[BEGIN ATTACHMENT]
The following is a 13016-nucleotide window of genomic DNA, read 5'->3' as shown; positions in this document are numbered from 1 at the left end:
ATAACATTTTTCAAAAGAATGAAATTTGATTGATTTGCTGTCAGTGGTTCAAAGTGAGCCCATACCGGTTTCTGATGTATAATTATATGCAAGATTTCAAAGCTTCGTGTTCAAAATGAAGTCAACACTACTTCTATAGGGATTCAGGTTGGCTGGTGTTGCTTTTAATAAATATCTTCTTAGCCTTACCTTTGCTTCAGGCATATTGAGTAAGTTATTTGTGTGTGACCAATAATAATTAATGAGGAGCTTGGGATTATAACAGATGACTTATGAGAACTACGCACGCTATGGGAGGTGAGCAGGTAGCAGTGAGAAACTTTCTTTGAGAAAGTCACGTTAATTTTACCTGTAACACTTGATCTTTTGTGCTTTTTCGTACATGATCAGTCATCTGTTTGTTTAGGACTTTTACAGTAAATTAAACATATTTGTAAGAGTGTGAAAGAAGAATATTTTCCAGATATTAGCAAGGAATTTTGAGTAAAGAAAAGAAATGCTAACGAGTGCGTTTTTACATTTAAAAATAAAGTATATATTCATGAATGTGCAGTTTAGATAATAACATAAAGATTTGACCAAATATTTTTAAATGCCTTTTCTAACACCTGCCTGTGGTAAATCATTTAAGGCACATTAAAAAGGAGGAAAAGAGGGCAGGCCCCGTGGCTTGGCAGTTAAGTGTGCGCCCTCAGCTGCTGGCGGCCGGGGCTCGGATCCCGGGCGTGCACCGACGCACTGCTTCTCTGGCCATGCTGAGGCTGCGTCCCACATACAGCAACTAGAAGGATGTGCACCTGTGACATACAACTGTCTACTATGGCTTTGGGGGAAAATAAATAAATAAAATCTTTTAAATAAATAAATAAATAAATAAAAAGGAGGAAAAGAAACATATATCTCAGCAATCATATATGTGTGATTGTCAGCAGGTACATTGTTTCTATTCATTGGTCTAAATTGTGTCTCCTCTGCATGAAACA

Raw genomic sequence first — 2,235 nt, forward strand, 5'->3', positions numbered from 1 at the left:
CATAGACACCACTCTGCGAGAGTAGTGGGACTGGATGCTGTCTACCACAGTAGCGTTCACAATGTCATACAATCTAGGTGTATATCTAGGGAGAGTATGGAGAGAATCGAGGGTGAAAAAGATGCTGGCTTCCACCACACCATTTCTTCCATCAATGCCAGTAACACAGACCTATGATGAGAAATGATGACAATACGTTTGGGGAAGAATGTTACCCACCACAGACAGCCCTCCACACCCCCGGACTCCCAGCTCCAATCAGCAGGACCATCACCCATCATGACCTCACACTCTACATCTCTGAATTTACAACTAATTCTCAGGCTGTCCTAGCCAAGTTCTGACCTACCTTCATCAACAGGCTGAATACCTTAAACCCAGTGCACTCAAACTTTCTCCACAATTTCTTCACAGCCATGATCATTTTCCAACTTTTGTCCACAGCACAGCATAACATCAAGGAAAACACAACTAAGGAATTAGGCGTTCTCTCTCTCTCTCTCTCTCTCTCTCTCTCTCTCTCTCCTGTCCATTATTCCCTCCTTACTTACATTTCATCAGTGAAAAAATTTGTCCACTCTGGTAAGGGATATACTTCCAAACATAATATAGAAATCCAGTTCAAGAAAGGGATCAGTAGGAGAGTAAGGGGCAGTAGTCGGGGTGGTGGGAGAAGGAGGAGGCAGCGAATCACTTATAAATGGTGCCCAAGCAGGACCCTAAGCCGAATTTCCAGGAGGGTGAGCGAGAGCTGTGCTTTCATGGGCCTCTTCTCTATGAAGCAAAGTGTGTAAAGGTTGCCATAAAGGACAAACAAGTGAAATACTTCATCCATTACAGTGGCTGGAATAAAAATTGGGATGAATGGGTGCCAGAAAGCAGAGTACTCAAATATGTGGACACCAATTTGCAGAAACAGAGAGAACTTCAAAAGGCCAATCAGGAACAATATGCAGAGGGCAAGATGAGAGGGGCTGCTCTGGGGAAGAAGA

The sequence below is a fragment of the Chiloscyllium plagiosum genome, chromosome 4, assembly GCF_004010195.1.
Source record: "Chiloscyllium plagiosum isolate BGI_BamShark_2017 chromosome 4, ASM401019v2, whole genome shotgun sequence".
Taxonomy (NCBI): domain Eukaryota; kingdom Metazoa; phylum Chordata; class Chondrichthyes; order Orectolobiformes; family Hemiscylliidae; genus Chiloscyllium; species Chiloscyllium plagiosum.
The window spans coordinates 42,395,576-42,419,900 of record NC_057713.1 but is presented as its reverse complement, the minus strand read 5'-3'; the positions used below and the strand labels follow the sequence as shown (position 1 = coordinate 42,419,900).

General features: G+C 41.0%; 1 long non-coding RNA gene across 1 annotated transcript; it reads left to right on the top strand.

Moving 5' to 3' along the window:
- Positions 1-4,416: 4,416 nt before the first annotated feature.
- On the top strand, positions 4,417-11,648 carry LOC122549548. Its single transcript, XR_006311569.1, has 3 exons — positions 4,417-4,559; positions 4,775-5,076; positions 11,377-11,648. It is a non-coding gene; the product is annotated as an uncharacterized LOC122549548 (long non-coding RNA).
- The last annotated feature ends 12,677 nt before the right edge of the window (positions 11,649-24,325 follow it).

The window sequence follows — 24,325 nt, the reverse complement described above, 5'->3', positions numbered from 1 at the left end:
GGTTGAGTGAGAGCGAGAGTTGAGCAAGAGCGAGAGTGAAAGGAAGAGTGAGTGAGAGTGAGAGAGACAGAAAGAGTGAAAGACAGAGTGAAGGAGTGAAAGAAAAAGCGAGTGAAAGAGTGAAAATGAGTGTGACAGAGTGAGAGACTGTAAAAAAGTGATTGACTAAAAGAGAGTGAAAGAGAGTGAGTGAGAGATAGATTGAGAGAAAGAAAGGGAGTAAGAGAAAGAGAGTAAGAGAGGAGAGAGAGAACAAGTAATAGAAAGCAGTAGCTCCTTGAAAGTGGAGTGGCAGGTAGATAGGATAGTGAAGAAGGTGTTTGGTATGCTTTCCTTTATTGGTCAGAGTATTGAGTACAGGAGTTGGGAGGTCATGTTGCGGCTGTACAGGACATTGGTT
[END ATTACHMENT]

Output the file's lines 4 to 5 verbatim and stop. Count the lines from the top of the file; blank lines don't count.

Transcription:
CATAGACACCACTCTGCGAGAGTAGTGGGACTGGATGCTGTCTACCACAGTAGCGTTCACAATGTCATACAATCTAGGTGTATATCTAGGGAGAGTATGGAGAGAATCGAGGGTGAAAAAGATGCTGGCTTCCACCACACCATTTCTTCCATCAATGCCAGTAACACAGACCTATGATGAGAAATGATGACAATACGTTTGGGGAAGAATGTTACCCACCACAGACAGCCCTCCACACCCCCGGACTCCCAGCTCCAATCAGCAGGACCATCACCCATCATGACCTCACACTCTACATCTCTGAATTTACAACTAATTCTCAGGCTGTCCTAGCCAAGTTCTGACCTACCTTCATCAACAGGCTGAATACCTTAAACCCAGTGCACTCAAACTTTCTCCACAATTTCTTCACAGCCATGATCATTTTCCAACTTTTGTCCACAGCACAGCATAACATCAAGGAAAACACAACTAAGGAATTAGGCGTTCTCTCTCTCTCTCTCTCTCTCTCTCTCTCTCTCTCTCCTGTCCATTATTCCCTCCTTACTTACATTTCATCAGTGAAAAAATTTGTCCACTCTGGTAAGGGATATACTTCCAAACATAATATAGAAATCCAGTTCAAGAAAGGGATCAGTAGGAGAGTAAGGGGCAGTAGTCGGGGTGGTGGGAGAAGGAGGAGGCAGCGAATCACTTATAAATGGTGCCCAAGCAGGACCCTAAGCCGAATTTCCAGGAGGGTGAGCGAGAGCTGTGCTTTCATGGGCCTCTTCTCTATGAAGCAAAGTGTGTAAAGGTTGCCATAAAGGACAAACAAGTGAAATACTTCATCCATTACAGTGGCTGGAATAAAAATTGGGATGAATGGGTGCCAGAAAGCAGAGTACTCAAATATGTGGACACCAATTTGCAGAAACAGAGAGAACTTCAAAAGGCCAATCAGGAACAATATGCAGAGGGCAAGATGAGAGGGGCTGCTCTGGGGAAGAAGA

The sequence below is a fragment of the Chiloscyllium plagiosum genome, chromosome 4, assembly GCF_004010195.1.